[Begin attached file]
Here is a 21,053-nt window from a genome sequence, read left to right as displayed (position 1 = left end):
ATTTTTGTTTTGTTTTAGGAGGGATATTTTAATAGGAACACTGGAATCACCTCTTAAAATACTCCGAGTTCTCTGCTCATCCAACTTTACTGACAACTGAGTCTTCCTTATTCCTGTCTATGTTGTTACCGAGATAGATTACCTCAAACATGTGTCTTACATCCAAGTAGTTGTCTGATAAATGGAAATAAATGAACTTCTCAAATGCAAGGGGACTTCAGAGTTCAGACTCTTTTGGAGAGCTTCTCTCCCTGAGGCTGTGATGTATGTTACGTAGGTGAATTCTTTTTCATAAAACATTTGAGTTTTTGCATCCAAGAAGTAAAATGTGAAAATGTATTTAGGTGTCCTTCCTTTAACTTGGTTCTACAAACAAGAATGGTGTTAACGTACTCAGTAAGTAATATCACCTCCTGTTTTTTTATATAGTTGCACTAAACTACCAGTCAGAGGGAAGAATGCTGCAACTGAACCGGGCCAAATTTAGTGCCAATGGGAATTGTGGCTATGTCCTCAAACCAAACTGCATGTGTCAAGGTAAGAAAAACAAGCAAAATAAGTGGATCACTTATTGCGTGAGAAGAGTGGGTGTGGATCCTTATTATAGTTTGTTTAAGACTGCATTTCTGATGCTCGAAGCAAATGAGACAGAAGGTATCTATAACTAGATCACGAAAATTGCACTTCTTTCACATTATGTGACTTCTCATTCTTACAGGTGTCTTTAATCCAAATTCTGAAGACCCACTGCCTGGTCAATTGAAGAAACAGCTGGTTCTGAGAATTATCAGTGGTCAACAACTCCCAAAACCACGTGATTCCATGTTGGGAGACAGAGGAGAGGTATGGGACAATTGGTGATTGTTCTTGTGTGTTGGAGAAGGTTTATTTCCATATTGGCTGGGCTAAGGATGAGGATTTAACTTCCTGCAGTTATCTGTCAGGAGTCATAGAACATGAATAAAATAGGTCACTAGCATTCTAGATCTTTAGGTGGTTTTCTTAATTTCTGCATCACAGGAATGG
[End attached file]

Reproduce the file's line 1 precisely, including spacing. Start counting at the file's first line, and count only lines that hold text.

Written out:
Here is a 21,053-nt window from a genome sequence, read left to right as displayed (position 1 = left end):